I worked the area up and downstream, but this spot was the best as a early morning storm rolled in. When I first arrived there were no clouds in the sky at all just a bit of river fog, but within 30 minutes the top of an old thunderhead came over the river and really added to the shot. The heat and humidity were intense but the photographic opportunities were excellent.
This is single exposure from an IQ100 Phase One digital back and I have to say that the overall dynamic range of this back is impressive. The ability to finally cover a shot with just one exposure, knowing that you have room to work up shadows without a bracketing series of exposures is a great feature and long overdue from Phase One.
08/08/16 Featured Arkansas Landscape Photography–Milky Way over Buffalo Point, Buffalo National River
Taken with a Pentax K1 and 15-30mm lens @ 15mm and F 3.2 ISO 3200 for 2 minutes using the Pentax Astrotracer function in camera.
This was my first test for night photography with the Pentax K1, and overall I was pleased with the results from the Astrotracer feature in camera. This photograph is a combo from a 2 minute Astrotracer shot for the MilkyWay, and several different shots for the foreground at various times. I used a small lantern down by the bluff to add some local illumination.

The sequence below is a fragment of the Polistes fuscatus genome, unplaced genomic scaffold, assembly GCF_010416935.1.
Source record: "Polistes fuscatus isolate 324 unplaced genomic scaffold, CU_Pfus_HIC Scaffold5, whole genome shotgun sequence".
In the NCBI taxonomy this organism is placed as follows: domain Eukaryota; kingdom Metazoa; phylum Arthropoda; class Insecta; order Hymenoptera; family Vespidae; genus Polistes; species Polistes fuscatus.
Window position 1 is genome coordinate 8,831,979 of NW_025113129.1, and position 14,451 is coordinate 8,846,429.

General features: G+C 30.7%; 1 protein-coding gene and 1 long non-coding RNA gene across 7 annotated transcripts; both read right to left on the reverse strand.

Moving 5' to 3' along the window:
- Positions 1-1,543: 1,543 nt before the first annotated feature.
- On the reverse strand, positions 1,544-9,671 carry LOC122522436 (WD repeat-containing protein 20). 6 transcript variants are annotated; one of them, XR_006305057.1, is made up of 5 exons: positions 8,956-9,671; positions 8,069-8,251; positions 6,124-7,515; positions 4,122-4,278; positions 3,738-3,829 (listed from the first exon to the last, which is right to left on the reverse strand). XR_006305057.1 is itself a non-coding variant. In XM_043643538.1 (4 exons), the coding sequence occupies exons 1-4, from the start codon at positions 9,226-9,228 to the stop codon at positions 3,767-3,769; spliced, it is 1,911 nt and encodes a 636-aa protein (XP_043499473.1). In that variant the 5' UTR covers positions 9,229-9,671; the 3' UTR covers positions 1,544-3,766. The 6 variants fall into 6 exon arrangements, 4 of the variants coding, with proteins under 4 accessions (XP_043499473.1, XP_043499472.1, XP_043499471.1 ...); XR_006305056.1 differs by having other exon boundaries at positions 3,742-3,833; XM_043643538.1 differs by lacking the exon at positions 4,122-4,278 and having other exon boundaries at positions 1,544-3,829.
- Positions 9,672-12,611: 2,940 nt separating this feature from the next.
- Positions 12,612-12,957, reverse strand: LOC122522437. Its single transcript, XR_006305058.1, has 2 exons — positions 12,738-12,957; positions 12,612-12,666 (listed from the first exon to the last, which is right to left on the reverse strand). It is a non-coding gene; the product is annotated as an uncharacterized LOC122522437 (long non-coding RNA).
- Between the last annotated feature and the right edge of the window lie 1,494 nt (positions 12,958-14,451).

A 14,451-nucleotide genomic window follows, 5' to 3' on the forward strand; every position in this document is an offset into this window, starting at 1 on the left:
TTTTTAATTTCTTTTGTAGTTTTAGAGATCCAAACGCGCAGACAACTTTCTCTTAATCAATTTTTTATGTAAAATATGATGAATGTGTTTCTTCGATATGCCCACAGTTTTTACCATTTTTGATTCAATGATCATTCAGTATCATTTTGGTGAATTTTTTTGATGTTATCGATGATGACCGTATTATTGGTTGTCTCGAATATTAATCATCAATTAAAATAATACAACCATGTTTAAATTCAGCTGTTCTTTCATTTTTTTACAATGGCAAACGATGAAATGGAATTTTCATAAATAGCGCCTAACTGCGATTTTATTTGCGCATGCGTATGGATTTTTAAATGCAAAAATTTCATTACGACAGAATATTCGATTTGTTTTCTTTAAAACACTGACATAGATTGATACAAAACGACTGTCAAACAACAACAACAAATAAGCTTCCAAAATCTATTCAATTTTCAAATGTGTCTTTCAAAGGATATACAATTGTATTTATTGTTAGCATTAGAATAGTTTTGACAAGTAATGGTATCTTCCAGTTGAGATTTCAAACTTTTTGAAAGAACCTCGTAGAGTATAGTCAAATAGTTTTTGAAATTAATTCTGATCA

Chris Kennedy and I worked for about 2 hours, starting with a very clear night sky and temperatures around 89 degrees with 100% humidity. 2 hours later the temperature was about the same, so I was sweating just standing around waiting on the camera. But there was little to no wind so I was able to pull a nice reflection of the bluff on the river and if there had been a bit more water or a better angle by me, I might have gotten a Milky Way reflection.
Buffalo Point is one of the more popular spots on the Buffalo River, and the only campground with full electric hookups, so it will always be crowded in the summer months. You can either reserve a campground in the lower camping loops or you can try to get a spot in loop A, where it is always first come first serve, and loop A is the original WPA worked sites. I hope to get back to work this place in fall, both for the Milky Way and later on for Star trails. Star Trails will be a bit more difficult due to the location of the moon and due north.
Taken with a Canon 1ds MkI, and and Canon 24-70 lens, iso 200.
I had to dig back a few years to find this, as it goes back to 2004, but since Arkansas had such a terrible fall in 2015 I have found myself doing this a lot lately. Haw Creek has some wonderful fall color displays but catching the falls with water in them and fall colors is one of the harder things to do. On the afternoon I caught this shot, I have been driving around looking for late fall color, stopping at both Falling Water Falls, and Richland Creek, but neither of them had much water. For some reason the rain that fell the night before did hit the Haw Creek drainage harder and the falls were running. I almost did not make the driver over from Lurton on Hwy 7, but was glad I did.
I was able to setup and get this shot before the sun moved over to the lower left of the frame. As it was the sun was perfect hitting on both the falls and the pool below. Note the green color, which is common to all Arkansas Ozark streams, but seems to be more prominent in the fall and winter. I have always assumed it’s due to the limestone content in the water.